Through FedEx's three-step GFTP, Plaintiff appealed his termination. See Defendant's Rule 56.1 Statement ¶ 21; Nesbit Decl. ¶ 13. Plaintiff was provided a hearing and Mr. Nesbit personally interviewed all of the employees involved in the DEX falsification matter. Plaintiff's termination was upheld at each level. See Defendant's Rule 56.1 Statement ¶¶ 21-23; Nesbit Decl. ¶¶ 14-19.

On August 30, 2006, Plaintiff initially commenced this action in the Supreme Court of the State of New York, County of Queens, but, on October 10, 2006, it was removed to this Court on Defendant's motion. Plaintiff asserts two causes of action against Defendants: (1) breach of an express and implied contract by firing him without cause; and (2) loss of reputation as a result of his wrongful termination. Although Plaintiff admits that he never had an employment contract for a definite period of time with Defendant, he claims that a quasi employment contract was created based upon Defendant's written statements in the Employee Handbook and People Manual, as well as upon oral representations regarding the termination process. According to Plaintiff, Defendant breached this quasi contract by failing to adhere to its own policies and procedures and by terminating Plaintiff without cause, which caused Plaintiff to suffer a loss of reputation. Defendant now moves for summary judgment on both causes of action.


A. The Summary Judgment Standard

Summary judgment is appropriate only when "there is no genuine issue as to any material fact and . . . the moving party is entitled to a judgment as a matter of law." Fed. R. Civ. P. 56(c); see also Celotex Corp. v. Catrett, 477 U.S. 317, 322 (1986). The moving party bears the burden of showing that there is no genuine issue of fact. See Anderson v. Liberty Lobby, Inc., 477 U.S. 242, 256 (1986). If the movant meets this burden, the non-movant "must set forth specific facts showing that there is a genuine issue for trial."Fed. R. Civ. P. 56(e); see also Western World Ins. Co. v. Stack Oil, Inc., 922 F.2d 118, 121 (2d Cir. 1990). The non-movant cannot avoid summary judgment "through mere speculation or conjecture" or "by vaguely asserting the existence of some unspecified disputed material facts." Western World, 922 F.2d at 121 (internal quotation marks and citations omitted). Moreover, the non-movant cannot rely on hearsay testimony which would not be admissible if testified to at trial. Fed. R. Civ. P. 56(e); see Sarno v. Douglas Elliman-Gibbons & Ives, Inc., 183 F.3d 155, 160 (2d Cir. 1999). When evaluating a motion for summary judgment, "[t]he court must view the evidence in the light most favorable to the party against whom summary judgment is sought and must draw all reasonable inferences in his favor." L.B. Foster Co. v. America Piles, Inc., 138 F.3d 81, 87 (2d Cir. 1998) (citing Matsushita Elec. Indus. Co. v. Zenith Radio Corp., 475 U.S. 574, 587 (1986)).

B. Breach of Contract

Under New York law,*fn7 it is well-established that "absent an agreement establishing a fixed duration, an employment relationship is presumed to be hiring at will, terminable at any time by either party." Sabetay v. Sterling Drug, Inc., 69 N.Y.2d 329, 333, 506 N.E.2d 919, 920, 514 N.Y.S.2d 209, 211 (1987) (internal citation omitted); see also Baron v. Port Authority of New York and New Jersey, 271 F.3d 81, 85 (2d Cir. 2001); Horn v. New York Times, 100 N.Y.2d 85, 90-91, 790 N.E.2d 753, 755, 760 N.Y.S.2d 378, 380 (2003). However, an employee may rebut the presumption of employment at will by establishing that the employer has expressly limited its right to terminate an at-will employee. See Sabetay, 69 N.Y.2d at 336, 506 N.E.2d at 922, 514 N.Y.S.2d at 213; Miller v. Huntington Hosp., 15 A.D.3d 548, 549, 792 N.Y.S.2d 88, 89 (App. Div. 2d Dep't 2005); see also Demicco v. Home Depot USA, 101 F. Supp. 2d 122, 125 (E.D.N.Y. 2000).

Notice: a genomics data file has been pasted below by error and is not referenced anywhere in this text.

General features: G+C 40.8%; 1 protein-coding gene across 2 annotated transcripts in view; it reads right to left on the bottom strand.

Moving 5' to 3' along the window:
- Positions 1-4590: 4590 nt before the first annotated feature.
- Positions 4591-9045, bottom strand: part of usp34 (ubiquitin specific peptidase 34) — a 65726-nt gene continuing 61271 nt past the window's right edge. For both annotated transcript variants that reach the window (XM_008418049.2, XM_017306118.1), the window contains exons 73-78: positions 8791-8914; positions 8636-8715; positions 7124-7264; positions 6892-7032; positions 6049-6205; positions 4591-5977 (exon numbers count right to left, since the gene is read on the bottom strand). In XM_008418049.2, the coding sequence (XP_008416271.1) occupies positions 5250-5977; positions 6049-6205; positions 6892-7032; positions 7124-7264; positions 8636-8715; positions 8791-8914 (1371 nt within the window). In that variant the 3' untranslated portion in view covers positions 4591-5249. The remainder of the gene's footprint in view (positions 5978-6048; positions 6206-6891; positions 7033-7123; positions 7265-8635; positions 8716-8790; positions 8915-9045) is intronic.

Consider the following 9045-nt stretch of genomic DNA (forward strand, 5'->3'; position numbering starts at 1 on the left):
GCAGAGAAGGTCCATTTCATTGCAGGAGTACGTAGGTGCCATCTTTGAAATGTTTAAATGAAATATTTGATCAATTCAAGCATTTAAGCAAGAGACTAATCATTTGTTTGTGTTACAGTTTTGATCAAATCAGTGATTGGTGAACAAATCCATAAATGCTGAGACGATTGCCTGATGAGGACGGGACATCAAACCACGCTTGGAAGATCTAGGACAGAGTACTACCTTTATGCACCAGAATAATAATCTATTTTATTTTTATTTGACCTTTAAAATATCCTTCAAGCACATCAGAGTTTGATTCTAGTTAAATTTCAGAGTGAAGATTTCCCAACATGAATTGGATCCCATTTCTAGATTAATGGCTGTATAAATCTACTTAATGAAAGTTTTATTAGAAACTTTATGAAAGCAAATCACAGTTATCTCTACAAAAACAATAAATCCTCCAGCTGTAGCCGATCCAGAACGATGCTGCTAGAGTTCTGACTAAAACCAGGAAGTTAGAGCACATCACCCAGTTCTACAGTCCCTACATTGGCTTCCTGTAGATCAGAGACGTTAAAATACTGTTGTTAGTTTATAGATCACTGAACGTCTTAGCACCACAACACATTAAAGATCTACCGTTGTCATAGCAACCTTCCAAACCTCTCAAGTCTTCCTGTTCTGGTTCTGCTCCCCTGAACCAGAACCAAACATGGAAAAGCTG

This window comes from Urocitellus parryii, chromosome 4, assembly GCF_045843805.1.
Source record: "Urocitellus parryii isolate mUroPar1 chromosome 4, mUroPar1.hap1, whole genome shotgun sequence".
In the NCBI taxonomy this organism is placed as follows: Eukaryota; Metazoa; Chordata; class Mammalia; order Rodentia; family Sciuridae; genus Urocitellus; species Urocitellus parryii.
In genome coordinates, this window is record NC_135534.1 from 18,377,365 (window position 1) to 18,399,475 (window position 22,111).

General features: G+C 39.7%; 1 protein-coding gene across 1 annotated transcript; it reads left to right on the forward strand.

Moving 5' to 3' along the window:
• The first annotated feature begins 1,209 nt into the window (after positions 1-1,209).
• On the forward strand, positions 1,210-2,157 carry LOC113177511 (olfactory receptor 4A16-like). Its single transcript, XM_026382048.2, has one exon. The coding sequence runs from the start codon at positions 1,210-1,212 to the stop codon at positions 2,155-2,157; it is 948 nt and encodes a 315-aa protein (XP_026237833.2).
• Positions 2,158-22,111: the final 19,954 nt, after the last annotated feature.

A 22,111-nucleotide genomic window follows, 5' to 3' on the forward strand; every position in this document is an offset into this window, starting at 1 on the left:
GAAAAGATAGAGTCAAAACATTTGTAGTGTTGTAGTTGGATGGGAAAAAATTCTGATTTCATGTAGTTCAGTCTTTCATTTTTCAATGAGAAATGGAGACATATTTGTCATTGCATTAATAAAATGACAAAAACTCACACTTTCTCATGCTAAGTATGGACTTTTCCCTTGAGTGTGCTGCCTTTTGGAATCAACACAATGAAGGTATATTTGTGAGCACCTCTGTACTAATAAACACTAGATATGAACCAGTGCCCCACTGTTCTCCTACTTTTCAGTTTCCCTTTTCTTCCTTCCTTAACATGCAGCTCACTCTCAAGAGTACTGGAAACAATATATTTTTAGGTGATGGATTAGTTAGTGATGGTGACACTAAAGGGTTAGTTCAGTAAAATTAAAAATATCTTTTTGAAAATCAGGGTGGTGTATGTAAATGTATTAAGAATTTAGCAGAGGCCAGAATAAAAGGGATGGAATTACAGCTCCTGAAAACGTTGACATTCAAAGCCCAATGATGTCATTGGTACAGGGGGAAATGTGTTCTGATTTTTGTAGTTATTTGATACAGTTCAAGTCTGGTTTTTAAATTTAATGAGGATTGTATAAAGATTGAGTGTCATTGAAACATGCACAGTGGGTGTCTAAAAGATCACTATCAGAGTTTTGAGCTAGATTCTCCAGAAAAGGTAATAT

New York courts have found that in certain circumstances, language in an employment manual handbook, or other company document, may be relied upon to establish a limitation on the right to terminate an at-will employee. See Lobosco v. N.Y. Tel. Co./NYNEX, 96 N.Y.2d 312, 316-17, 751 N.E.2d 462, 465-66, 727 N.Y.S.2d 383, 386-87 (2001); Weiner v. McGraw-Hill, 57 N.Y.2d 458, 465-66, 443 N.E.2d 441, 445, 457 N.Y.S.2d 193, 197 (1982). To establish that these policies constitute an express limitation and create an implied employment contract, a plaintiff must demonstrate that "(1) an express written policy limiting the employer's right of discharge exists, (2) the employer (or one of its authorized representatives) made the employee aware of this policy, and (3) the employee detrimentally relied on the policy in accepting or continuing employment." Baron, 271 F.3d at 85 (citing Lobosco, 96 N.Y.2d at 316, 751 N.E.2d 462, 727 N.Y.S.2d 383); see also Weiner, 57 N.Y.2d at 465-66, 443 N.E.2d at 445, 457 N.Y.S.2d at 197. In addition, when deciding whether an express limitation exists, courts have differentiated between "non-binding" general statements of policy or supervisory guidelines and express commitments in "mandatory and unqualified terms." Mycak v. Honeywell, Inc., 953 F.2d 798, 801-02 (2d Cir. 1992). This distinction is necessary since "[r]outinely issued employee manuals, handbooks and policy statements should not lightly be converted into binding employment agreements." Lobosco, 96 N.Y.2d at 317, 751 N.E.2d at 465, 727 N.Y.S.2d at 386. As noted by New York's highest court, rebutting a presumption of at-will employment is a heavy burden. See id.